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Marie-Louise Eta: The Trailblazing Champion Quietly Leading Union Berlin to the Champions League




The Athletic – Iron In The Blood: Union Berlin and their inaugural Champions League journey

This season, The Athletic is following Union Berlin, a Bundesliga club from the former East Germany who were playing regional-level football less than 20 years ago, on their inaugural Champions League journey for our series Iron In The Blood.

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As Union Berlin’s players drifted down the tunnel and the stands in Braga’s Municipal Stadium emptied to the tune of one last song over the PA system, Marie-Louise Eta stood alone by the side of the pitch for a moment, lost in her thoughts.

Union had just
picked up a second successive point in the Champions League on the road — that was the good news.

The bad news was that Union had carelessly squandered a lead against a team that had played with 10 men for more than an hour, leaving the Bundesliga club’s hopes of finishing third in Group C and qualifying for the knockout stage of the Europa League, hanging by a thread.

On top of that, Union’s winless run had been extended to 16 matches in all competitions and the team’s mental fragility was painfully exposed after Braga equalised. For a period, it felt like Braga had the extra player.

Eta had plenty to ponder in that respect.

But there was another storyline for Eta to try to take in: the 32-year-old had just created history by becoming the first woman to be part of a coaching team in a men’s Champions League match.

Promoted to the role of interim assistant coach just over a fortnight ago after Union and their long-serving manager Urs Fischer agreed to part ways, Eta has become a trailblazer for the small but increasing number of women working in the men’s game.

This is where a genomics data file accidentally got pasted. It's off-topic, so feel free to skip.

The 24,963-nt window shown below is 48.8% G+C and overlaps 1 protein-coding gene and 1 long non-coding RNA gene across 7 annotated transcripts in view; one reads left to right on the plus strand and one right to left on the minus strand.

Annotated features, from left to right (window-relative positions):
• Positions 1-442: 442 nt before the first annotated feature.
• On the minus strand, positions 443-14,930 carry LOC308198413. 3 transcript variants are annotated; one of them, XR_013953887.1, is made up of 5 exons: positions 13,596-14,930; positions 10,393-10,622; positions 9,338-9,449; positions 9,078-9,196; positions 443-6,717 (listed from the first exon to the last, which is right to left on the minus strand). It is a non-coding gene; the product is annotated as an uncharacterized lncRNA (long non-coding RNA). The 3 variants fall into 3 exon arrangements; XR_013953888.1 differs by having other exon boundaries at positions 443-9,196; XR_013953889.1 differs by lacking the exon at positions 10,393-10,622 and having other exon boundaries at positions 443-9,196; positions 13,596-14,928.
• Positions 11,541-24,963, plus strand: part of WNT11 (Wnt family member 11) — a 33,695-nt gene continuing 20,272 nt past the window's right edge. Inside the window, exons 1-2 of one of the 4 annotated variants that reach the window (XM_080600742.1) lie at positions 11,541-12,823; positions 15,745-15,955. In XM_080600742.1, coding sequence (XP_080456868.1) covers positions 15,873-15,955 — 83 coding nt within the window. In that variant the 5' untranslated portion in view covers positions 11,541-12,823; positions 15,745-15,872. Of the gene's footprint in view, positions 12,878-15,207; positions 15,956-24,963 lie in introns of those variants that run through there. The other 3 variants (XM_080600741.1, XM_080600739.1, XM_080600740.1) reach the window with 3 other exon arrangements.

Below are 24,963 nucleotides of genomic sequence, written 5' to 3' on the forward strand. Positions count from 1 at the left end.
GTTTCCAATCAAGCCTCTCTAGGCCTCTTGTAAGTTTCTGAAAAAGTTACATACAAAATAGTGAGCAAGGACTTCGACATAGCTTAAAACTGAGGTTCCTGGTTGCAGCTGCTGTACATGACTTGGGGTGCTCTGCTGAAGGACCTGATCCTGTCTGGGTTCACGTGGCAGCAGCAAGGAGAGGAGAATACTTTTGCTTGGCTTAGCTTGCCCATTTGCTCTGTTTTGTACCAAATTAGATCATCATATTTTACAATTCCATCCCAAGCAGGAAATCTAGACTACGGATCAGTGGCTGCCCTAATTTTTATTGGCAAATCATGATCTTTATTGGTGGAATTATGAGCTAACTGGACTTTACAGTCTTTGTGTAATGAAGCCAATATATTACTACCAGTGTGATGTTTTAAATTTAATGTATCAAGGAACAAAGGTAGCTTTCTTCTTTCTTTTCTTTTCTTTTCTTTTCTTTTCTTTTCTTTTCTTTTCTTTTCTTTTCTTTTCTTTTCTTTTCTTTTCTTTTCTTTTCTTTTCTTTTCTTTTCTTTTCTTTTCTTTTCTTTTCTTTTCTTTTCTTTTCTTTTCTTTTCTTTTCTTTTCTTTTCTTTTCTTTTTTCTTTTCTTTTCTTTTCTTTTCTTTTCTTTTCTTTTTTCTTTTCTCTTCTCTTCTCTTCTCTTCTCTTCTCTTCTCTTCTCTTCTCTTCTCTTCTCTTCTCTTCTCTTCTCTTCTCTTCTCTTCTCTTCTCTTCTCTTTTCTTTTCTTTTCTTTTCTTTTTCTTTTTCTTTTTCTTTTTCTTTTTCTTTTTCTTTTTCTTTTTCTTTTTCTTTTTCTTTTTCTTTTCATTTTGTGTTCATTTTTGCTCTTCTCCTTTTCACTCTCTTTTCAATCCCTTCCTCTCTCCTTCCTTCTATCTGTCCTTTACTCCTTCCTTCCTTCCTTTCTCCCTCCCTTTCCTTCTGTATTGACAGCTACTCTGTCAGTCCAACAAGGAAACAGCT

Her presence in the dugout alongside Nenad Bjelica, Union’s new coach, felt like a personal triumph for a woman who has been obsessed with football ever since she was a small child, and a landmark moment for the sport.

“It’s not a conscious decision (to appoint) a woman. That almost discredits this decision,” said Dirk Zingler, Union’s president. “She is a fully qualified soccer coach and that’s exactly how I see her, whether it’s a woman or a man.”

Promoting Eta to work with Union’s first-team squad was straightforward in the eyes of Zingler. Marco Grote, the club’s under-19 coach, had been asked to take charge of the first team on a temporary basis following Fischer’s exit after five years at the helm, and Eta was Grote’s assistant.

Logic dictated that Eta, who has held a UEFA Pro Licence since April and had coached youth teams at Werder Bremen and within the German Football Federation since retiring from playing at the age of 26, would step up with Grote. Eta was a history-maker for Union Berlin on Wednesday (Octavio Passos/Getty Images)

Except it soon became clear that not everyone outside of Union saw it that way.

It felt telling that when Kicker magazine ran the story about Eta’s new role on their Facebook page, they turned off comments.

Old-school opinions (that’s a polite way of putting it at times) still make a lot of noise in football, particularly on social media, where some people felt that it should be the best man for the role of interim assistant coach at Union, rather than the best person.


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